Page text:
Yakuza 6: Parenting done right

by on April 28, 2018

Being a parent is my biggest challenge and my biggest achievement. It has been a hectic six months since my daughter was born, with some incredibly sleep-deprived lows, that somehow always seem to be outweighed by the incredible emotional highs. Truly a roller-coaster of emotions, that no amount of advice or warning can really prepare you for, and what I’ve come to realise is that you only really “get” parenting once you become a parent. And that’s not intended to sound elitist or exclusionary, but more that I was convinced I was prepared mentally for everything that was to follow and at worst I was delusional, at best, just simply naive.

And what this experience has also taught me – aside from a love I never knew was possible – is a sense of respect for those going through similar (or more difficult) situations, knowing what a journey my wife and I have been on. I feel more of a connection with any situation with babies or children in now than I ever did, and critiquing whether it portrays an accurate picture. And I’ll find myself doing this whether it’s an advert on TV, a film, or yes, even a video game.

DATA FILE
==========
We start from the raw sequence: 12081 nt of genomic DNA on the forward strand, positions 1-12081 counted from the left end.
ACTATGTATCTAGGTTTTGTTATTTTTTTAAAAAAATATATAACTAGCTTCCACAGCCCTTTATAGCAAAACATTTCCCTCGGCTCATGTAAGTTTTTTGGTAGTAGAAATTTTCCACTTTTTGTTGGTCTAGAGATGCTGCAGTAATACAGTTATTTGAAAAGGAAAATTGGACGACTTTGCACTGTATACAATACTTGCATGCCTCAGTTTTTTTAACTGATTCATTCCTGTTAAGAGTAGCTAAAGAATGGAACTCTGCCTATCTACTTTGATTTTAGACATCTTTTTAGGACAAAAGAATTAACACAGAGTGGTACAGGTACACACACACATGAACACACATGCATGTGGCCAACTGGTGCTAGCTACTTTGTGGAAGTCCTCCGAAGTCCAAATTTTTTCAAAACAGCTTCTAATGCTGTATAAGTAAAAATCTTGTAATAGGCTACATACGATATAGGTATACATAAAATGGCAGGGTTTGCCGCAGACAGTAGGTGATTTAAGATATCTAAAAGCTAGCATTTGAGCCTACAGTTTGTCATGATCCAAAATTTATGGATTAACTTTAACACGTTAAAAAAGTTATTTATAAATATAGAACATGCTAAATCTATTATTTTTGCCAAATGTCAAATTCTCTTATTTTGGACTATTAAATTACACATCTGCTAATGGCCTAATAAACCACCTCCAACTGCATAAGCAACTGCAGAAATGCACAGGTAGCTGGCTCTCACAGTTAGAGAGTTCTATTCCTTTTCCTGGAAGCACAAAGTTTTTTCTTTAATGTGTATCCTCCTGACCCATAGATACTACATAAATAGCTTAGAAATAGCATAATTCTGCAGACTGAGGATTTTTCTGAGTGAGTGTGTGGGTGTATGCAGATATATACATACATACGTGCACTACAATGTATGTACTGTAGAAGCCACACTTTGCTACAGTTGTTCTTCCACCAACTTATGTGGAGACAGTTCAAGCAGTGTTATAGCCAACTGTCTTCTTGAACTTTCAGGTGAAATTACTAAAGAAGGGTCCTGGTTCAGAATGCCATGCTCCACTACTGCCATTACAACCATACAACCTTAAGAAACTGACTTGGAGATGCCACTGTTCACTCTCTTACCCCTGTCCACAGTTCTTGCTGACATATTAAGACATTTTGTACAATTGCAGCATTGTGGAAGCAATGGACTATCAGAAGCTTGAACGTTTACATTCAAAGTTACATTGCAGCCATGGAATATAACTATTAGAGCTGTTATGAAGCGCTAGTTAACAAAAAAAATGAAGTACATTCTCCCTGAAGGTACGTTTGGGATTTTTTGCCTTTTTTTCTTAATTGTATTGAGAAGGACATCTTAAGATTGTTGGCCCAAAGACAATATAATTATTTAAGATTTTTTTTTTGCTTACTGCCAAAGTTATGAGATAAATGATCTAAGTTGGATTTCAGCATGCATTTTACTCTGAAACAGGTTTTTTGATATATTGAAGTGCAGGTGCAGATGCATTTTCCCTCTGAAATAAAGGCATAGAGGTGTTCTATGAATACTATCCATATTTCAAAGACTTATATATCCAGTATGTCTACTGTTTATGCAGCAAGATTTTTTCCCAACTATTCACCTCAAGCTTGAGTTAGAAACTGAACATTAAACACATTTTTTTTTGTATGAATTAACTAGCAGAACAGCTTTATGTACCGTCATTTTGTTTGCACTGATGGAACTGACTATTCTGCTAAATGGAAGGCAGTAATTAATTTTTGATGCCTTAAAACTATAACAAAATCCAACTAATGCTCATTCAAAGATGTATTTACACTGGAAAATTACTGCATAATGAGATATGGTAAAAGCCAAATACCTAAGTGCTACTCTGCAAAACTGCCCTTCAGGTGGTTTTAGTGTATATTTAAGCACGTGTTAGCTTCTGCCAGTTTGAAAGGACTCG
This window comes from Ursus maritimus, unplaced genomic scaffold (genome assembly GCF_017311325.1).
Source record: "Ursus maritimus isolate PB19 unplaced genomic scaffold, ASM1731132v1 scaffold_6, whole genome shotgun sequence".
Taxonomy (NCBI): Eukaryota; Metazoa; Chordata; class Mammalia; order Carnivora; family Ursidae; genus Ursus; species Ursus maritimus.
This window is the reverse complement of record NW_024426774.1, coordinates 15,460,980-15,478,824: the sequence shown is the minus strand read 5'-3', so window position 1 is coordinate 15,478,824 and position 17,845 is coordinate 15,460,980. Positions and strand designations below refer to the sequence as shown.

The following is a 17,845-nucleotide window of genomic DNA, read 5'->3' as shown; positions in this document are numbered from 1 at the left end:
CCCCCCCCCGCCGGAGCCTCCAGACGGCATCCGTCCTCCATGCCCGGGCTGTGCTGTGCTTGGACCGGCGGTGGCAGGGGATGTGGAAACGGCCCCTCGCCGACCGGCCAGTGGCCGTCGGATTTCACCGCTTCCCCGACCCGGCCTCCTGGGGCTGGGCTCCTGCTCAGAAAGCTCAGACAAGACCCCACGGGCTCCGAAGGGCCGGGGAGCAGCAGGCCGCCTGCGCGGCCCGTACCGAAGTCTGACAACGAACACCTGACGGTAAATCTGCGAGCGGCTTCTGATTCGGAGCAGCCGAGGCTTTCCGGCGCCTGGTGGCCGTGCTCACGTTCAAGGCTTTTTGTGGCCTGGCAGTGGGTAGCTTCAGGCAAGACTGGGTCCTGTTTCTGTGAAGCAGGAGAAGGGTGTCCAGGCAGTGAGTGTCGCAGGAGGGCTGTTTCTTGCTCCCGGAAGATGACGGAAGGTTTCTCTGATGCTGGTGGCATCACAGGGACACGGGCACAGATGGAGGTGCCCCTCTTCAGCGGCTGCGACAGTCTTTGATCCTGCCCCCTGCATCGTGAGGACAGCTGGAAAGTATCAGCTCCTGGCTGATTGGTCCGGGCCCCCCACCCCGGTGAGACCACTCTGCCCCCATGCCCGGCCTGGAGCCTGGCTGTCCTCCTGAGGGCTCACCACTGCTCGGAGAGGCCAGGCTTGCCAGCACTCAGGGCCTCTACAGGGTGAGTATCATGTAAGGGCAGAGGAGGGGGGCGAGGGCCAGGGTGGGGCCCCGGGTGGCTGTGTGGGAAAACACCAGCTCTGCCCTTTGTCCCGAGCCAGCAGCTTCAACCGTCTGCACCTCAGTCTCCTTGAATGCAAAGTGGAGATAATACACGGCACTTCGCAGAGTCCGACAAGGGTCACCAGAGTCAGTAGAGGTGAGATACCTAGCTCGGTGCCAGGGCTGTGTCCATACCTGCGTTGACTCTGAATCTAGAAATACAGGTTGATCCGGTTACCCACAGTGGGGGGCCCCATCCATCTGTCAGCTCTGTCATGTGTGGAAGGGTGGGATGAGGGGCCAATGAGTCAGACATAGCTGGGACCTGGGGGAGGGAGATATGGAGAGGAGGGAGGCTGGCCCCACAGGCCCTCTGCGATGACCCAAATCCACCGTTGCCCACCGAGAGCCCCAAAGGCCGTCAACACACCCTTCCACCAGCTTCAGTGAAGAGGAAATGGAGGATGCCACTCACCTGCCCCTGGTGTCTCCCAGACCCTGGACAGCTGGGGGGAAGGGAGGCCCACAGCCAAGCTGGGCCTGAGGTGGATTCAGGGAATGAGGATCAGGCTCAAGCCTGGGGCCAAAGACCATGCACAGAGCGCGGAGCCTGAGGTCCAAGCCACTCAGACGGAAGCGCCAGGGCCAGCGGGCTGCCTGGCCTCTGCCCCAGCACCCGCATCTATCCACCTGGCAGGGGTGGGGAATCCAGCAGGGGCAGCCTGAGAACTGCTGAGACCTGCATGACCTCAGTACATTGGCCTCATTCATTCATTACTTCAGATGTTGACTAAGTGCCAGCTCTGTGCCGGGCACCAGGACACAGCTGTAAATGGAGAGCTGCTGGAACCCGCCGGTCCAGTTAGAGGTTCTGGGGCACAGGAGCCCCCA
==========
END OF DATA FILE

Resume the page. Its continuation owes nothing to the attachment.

Enter Yakuza 6: Song of Life, the latest in a series renowned for being a little eccentric and brash, so surely any examples of parenting would be throwaway and token for fear of detracting from the on-screen action, right? How wrong I was in this preconception, and how pleasantly surprised I was in its ability to demonstrate some crucial themes in a real way, to the point where I really found myself wrapped up in its story.

And so to continue to explore just how it did this, we need to get into the detail, and so naturally spoilers will follow regarding Yakuza 6’s story. Fair warning.

Yakuza 6’s first emotional beat as it explores parenting, is when Kiryu decides to take the safety of Haruto – Haruka’s young son – quite literally into his own hands, and makes the decision to look after the young child against the wishes of his friends and the Japanese Child Protection Service. It’s a bold move and in isolation seems like a rather ill-advised one (and borderline illegal). But as became rapidly apparent to me as a newcomer to the series and previous exploits of the Dragon of Dojima, he acts on his emotions, thinking with his heart rather than head. And as a new dad there is something fundamental about the sense of duty to protect and support those that can’t protect themselves. And that obligation becomes even more primal as a parent, and whilst Kiryu isn’t related to Haruto, it’s reasonable to assume his bond to Haruka is similar to that of a brother-cum-parent, essentially validating that sense of liability to their well-being. What it means is that whilst the method in which Kiryu goes about things seems irrational, what drives him is a very rational, and relateable sense of duty to a child, and their innocence and vulnerability.